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Changing High Holiday liturgy

There has been a nice discussion of nusakh and its relative absence in current American services. Professor Marsha Edelman pointed out that Jewish liturgy has always freely borrowed from surrounding cultures and that Ashkenazic cantorial traditions are relatively late. Eva Broman posted this:

Concerning the influences of the surrounding musical culture on Jewish liturgical music, here is something I found in a scholarly article on the influence of Turkish Ottoman music on Greek rebetika(!):

As we know, Ottoman society was a multi-national society in which the cultures of various ethnic and religious communities existed side by side. Each community preserved its religious music in its place of worship, and its folk music within its customs and mores. The music of various ethnic or religious communities formed the peripheral musical culture of the Empire, while the music of the Ottoman élite constituted the central culture (urban light music was a branch of the classical tradition). The Ottoman central music was cherished not only by Muslim musicians but also by non-Muslims: Greek, Armenian, Jewish and other communities. The interesting point was that a great number of non-Muslim musicians were active both in their own religious milieux ­ in church, in the synagogue, etc. ­ contributing to their local or folk music, and also in the sphere of the central music. This peculiarity led to musical exchanges and borrowings. A very typical example of this process is observed in Jewish liturgical music: Jewish cantors singing in Istanbul synagogues borrowed many Ottoman secular or classical songs and performed them in their liturgical ceremonies, on Hebrew sacred texts. One can still hear religious songs or hymns in Istanbul synagogues that maintain their traditional components. Here's the whole article.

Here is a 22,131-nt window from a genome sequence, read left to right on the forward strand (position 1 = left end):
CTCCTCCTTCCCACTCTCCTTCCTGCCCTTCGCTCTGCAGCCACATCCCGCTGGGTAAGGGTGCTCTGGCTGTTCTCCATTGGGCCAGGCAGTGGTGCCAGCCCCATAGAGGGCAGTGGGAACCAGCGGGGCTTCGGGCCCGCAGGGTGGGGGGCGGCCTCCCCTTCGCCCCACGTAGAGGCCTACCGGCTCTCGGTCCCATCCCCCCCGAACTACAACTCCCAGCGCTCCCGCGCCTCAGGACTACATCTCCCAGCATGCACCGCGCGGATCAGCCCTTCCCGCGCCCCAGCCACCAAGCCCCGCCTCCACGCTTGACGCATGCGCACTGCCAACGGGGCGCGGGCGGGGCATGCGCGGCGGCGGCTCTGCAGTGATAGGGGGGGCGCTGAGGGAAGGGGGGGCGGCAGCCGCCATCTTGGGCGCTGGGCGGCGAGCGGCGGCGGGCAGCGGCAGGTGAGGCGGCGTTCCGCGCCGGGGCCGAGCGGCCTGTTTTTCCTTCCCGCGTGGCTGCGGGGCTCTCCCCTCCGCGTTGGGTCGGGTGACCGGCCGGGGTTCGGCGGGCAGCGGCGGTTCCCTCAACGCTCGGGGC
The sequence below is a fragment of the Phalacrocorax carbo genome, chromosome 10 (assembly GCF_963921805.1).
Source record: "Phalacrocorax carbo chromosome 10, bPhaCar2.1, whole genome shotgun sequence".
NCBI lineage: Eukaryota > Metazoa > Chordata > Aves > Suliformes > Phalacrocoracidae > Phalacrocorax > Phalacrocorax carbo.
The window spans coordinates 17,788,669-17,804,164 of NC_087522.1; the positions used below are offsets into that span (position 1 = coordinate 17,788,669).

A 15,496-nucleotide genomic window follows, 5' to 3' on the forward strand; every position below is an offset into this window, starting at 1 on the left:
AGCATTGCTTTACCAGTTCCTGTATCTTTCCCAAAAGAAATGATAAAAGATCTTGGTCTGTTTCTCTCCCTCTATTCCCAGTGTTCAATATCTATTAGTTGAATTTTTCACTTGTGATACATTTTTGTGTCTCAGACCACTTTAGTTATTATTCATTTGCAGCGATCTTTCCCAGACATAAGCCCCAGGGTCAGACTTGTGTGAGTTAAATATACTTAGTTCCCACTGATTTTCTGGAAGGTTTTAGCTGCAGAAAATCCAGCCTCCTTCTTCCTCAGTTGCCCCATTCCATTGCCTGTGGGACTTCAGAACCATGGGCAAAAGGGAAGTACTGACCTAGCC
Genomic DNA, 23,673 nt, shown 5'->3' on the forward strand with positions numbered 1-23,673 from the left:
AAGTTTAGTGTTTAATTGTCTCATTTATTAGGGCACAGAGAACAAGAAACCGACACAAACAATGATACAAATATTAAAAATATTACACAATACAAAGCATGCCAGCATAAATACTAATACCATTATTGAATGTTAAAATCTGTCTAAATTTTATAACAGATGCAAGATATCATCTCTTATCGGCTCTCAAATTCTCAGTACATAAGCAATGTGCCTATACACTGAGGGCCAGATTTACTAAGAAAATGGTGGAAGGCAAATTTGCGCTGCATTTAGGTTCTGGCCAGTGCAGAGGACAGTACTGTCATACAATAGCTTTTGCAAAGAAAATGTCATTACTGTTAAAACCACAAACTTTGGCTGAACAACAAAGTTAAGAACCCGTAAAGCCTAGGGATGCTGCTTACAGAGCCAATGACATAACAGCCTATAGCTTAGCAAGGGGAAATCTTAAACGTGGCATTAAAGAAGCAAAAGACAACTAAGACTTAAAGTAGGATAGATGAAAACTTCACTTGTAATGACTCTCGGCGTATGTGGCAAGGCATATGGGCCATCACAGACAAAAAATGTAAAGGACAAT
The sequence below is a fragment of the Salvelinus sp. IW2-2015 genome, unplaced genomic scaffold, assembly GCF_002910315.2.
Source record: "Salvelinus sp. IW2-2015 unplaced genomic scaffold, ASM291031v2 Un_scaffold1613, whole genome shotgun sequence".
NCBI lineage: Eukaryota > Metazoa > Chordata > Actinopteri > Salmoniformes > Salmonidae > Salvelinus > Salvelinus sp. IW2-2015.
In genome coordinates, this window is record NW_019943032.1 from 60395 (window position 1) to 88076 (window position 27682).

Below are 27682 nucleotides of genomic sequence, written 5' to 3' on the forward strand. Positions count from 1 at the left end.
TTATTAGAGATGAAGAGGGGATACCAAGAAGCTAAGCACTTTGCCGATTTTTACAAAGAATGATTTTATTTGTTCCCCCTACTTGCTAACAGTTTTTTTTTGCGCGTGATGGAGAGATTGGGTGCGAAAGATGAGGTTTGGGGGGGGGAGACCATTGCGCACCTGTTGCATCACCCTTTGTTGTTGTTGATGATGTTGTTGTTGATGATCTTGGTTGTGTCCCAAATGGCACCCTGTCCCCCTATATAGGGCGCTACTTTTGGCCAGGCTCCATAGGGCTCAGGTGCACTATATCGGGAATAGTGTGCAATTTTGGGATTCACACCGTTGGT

Edwin Seroussi has written several articles on these "borrowings".

And in connection to Marsha's comment "Moses' Shirat HaYam probably sounded like an Egyptian pop song" here is an interesting tidbit I found on liturgica.com

>In the Bakkashot services of the Aleppo Jews in Jerusalem, New York, and
>elsewhere, sacred poems are sung to the latest tunes of Arabic popular
>singers as heard on radio and television.

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